Use variables in expressions describing geometric quantities (e.g., P = 2w + 2l, A = 1 - 2bh, C = Pi*d - the formulas for the perimeter of a rectangle, the area of a triangle, and the circumference of a circle, respectively).
Use variables (symbols/letters), along with the correct formula to write expressions for: perimeter, area and circumference in algebraic terms. Understand that a set formula will always be used to solve problems involving: perimeter, area or circumference. Memorize and use the formula for perimeter; area of a circle, square, rectangle, and triangle; and circumference of a circle.
Formulas are algebraic expressions. These expressions use variables to take the place of unknown numbers. The variables chosen usually match the beginning letter of a word. For example, w, stands for width and l stands for length. So, when looking at a shape, you can find the value for w and input it into the formula. Formulas are used so that different sizes of the same shape can be easily found. So, if there are two rectangles; the first with a width of 4 and a length of 5 and the second with a width of 20 and a length of 25; the area of both rectangles a can used following the same steps in the same formula. Since the A = l x w, you just need to find the value of each length and width and then multiply them together. So the area of the first rectangle is 20, where the area of the second triangle is 500.
Perimeter is the measure around the outside of a shape. The word rim is inside the word perimeter, which may help some children remember the definition. The quickest and easiest way to find the perimeter of any polygon (2-D shape with 3 or more sides) is to add up all the sides. So, if a triangle has its three sides measuring 4, 5, and 6, to find the perimeter you would add 4 + 5 + 6 to get a perimeter of 15. The formula P = a + b +c can be used to solve for the perimeter of a triangle, with a, b, and c representing each side. However, there are short cuts that can be taken. For example, a square will always have four equivalent sides, hence the perimeter can be found by adding up all four sides or by multiplying the length of one side by 4.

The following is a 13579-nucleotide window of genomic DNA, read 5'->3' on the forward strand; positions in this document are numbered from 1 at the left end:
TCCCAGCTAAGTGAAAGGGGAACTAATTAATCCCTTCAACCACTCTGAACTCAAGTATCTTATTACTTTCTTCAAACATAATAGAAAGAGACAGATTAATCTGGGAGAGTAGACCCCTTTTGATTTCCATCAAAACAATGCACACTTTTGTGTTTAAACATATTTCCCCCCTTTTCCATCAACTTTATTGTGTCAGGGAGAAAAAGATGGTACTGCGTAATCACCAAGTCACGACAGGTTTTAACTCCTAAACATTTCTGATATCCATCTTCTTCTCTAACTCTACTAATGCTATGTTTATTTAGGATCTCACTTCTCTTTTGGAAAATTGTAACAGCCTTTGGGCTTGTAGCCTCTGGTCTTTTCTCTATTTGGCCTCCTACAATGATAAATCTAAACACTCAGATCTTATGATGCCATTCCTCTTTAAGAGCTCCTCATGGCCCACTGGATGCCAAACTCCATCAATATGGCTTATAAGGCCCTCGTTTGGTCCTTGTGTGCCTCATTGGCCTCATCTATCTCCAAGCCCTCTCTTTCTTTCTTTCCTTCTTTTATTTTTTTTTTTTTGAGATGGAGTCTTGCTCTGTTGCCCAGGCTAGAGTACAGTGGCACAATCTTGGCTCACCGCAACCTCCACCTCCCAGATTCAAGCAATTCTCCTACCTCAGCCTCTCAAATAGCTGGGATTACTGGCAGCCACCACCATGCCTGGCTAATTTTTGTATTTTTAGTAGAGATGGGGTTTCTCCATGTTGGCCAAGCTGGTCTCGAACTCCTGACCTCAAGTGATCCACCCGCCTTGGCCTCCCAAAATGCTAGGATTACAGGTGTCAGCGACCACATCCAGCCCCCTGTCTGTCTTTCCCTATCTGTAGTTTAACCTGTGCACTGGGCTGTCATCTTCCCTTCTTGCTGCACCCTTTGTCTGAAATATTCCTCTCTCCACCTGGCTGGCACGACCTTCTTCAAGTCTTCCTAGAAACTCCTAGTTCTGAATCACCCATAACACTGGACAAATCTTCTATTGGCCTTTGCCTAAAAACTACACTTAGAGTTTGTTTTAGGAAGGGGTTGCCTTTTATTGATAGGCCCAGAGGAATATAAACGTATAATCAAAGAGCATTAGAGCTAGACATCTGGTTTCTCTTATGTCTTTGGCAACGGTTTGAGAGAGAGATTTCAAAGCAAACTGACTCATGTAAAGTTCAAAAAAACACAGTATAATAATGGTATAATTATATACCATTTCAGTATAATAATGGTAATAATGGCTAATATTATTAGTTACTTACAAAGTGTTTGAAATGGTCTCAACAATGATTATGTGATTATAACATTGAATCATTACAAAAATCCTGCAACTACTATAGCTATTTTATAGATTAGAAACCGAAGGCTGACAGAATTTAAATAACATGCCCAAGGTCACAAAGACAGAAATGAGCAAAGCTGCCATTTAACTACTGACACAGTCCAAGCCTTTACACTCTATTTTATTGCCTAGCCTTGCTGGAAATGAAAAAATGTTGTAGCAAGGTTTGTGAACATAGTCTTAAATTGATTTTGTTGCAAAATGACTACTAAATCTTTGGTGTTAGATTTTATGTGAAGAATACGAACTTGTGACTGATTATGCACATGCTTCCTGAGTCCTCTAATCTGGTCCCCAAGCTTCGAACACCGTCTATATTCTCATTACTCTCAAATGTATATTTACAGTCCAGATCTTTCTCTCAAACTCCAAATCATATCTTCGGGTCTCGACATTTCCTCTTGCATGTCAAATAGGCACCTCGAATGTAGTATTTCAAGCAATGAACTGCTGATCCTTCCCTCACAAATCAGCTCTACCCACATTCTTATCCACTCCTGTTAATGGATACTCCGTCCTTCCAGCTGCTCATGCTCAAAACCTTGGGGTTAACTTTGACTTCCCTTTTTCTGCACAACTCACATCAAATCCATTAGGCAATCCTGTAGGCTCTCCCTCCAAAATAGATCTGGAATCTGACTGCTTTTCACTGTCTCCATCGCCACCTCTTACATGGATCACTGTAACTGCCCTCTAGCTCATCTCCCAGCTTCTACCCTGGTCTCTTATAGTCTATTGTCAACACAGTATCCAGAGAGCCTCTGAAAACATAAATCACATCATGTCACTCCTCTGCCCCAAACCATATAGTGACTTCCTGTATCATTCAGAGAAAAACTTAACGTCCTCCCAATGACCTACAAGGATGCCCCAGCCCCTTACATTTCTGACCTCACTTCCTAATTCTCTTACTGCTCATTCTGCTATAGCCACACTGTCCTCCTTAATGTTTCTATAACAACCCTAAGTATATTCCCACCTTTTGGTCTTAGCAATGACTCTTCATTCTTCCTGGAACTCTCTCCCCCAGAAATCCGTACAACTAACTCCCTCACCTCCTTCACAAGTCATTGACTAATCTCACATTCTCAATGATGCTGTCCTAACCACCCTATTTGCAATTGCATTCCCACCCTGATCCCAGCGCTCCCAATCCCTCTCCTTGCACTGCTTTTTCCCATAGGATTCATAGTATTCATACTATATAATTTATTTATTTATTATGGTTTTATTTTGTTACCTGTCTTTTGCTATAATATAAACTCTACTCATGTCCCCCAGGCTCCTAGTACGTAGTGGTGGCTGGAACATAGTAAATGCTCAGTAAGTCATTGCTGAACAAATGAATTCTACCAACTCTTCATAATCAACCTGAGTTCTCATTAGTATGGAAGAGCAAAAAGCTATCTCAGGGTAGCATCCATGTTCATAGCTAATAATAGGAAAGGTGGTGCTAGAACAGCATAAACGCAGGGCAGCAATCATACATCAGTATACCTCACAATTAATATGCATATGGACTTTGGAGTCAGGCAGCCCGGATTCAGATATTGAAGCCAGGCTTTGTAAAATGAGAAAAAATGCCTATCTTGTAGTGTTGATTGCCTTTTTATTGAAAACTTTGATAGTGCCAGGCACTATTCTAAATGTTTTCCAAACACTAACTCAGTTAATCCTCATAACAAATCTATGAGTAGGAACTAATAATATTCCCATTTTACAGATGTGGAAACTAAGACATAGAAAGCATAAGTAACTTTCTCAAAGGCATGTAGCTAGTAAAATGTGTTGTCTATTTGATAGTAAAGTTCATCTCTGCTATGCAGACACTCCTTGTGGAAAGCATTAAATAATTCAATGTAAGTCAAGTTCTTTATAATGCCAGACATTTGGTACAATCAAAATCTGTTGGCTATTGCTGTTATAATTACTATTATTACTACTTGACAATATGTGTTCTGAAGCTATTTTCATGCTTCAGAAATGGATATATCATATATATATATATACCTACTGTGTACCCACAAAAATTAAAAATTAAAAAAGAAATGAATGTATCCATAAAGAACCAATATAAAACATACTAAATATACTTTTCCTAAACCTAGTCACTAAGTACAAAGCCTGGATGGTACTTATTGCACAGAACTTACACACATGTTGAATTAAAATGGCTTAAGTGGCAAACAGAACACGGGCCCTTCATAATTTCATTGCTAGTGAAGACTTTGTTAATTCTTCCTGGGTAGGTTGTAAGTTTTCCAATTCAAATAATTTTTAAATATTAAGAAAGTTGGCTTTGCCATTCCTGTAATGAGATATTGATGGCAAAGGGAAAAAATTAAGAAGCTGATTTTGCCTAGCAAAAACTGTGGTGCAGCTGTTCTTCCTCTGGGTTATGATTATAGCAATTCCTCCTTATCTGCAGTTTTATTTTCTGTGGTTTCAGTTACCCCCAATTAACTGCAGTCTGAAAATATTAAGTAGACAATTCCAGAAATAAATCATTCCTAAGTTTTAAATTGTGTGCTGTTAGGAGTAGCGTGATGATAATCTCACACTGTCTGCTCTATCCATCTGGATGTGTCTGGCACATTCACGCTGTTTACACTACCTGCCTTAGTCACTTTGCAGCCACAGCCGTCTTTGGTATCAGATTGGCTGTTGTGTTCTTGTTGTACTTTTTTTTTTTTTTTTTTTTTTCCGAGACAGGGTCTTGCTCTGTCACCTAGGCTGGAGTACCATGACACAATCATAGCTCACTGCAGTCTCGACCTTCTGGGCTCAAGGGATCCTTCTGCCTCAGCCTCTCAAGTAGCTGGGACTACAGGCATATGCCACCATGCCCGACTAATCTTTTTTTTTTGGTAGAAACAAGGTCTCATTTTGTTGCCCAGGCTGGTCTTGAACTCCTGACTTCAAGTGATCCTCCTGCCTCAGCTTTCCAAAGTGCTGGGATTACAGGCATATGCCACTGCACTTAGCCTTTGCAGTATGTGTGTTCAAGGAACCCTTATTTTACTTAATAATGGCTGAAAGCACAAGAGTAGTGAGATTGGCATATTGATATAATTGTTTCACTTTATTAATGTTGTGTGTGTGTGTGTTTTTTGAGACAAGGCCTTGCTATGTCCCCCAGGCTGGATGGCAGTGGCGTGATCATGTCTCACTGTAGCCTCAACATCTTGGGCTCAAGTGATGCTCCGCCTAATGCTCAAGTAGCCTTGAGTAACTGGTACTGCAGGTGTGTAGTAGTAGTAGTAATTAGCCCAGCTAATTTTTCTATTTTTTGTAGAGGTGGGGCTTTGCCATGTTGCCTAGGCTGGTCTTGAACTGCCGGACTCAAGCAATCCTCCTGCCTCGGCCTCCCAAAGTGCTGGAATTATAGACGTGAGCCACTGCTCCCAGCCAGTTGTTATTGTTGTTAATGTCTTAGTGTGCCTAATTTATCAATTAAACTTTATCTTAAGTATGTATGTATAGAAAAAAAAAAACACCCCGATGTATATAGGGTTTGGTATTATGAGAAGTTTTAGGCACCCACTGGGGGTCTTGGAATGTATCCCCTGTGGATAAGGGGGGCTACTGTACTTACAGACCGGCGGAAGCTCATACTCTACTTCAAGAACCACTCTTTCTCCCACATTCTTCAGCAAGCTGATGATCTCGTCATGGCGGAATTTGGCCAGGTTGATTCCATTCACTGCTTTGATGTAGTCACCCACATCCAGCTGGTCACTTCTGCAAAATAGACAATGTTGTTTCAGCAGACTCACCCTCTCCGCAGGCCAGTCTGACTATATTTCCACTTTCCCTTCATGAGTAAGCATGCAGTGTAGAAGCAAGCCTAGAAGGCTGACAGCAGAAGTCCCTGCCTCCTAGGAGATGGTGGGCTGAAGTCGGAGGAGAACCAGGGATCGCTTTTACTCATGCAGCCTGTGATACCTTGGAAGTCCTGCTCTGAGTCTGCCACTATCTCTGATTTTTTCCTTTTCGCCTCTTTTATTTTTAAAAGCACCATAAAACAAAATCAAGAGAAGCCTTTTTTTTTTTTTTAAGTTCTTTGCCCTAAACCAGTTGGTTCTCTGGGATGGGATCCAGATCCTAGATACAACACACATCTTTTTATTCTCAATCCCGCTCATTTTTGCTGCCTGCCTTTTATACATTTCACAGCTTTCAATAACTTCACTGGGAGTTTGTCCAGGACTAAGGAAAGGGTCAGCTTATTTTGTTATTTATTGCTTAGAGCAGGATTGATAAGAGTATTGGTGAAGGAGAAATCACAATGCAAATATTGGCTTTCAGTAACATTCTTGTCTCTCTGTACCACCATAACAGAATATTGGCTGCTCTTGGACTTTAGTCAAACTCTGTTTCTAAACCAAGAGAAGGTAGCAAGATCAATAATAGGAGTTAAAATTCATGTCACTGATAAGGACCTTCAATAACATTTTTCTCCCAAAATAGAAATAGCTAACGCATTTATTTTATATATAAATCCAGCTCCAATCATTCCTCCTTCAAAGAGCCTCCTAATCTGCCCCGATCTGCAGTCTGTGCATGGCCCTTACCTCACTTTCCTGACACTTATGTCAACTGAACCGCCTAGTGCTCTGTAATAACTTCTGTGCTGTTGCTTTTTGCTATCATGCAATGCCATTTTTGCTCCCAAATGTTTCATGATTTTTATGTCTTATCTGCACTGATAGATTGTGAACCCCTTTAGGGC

To teach the concepts behind the formula for perimeter to the visual/kinesthetic learner, you can use sidewalk chalk to draw different polygons on the ground outside. Begin by talking about how the letter P can stand for perimeter. Inform your child that you will be using his/her foot as the unit of measure. Next, have your child walk around the shape very carefully counting steps. It is important that there are no gaps or overlapping between steps. So, if he/she steps with the right foot first, the left heel will touch the right big toe when the second step is taken. First, have your child walk around the outside of the shape and count his/her steps. Next, have him/her walk one side at a time. After each side of the shape is walked, have your child write how many steps he/she took for that section only. For example, if the first shape is a rectangle and your child starts on the left side and counts 10 steps, have him/her write a 10 next to the left line. If your child ends on part of a step, it is okay to round. For example, if he/she takes 10 ½ steps, you can round it up to 10 steps. These steps will be repeated for each side of the shape. Finally, have your child add up the sides. He/she should find that the same amount of steps were taken both times. Have your child write the letter p to represent perimeter and record the numerical value for that shape. If the child took 30 steps, he/she would write p = 30 steps above the shape. Finally, have your child create a formula for what he/she did to find perimeter. You can do this by having him/her label each side with a variable (i.e. a, b, c, d). Then he would think about the operation needed in finding perimeter. An example of a formula that could be written is: P = a + b + c + d. However, your child may notice that in working with rectangles, there are two pairs of congruent (same) sides. So, if he or she labeled both long sides with an L and the short sides with a W a formula could be written as P = 2L + 2W. Often times there is more that one way to write a formula. This is why it’s so important for children to understand the concept behind the formula. You can repeat this activity for squares, triangles and other polygons. Challenge your child to write as many formulas as possible for each shape. For instance, the square can be written as P = a + b + c + d, P = 4s, P = s + s + s + s, because all four sides of a square are equal.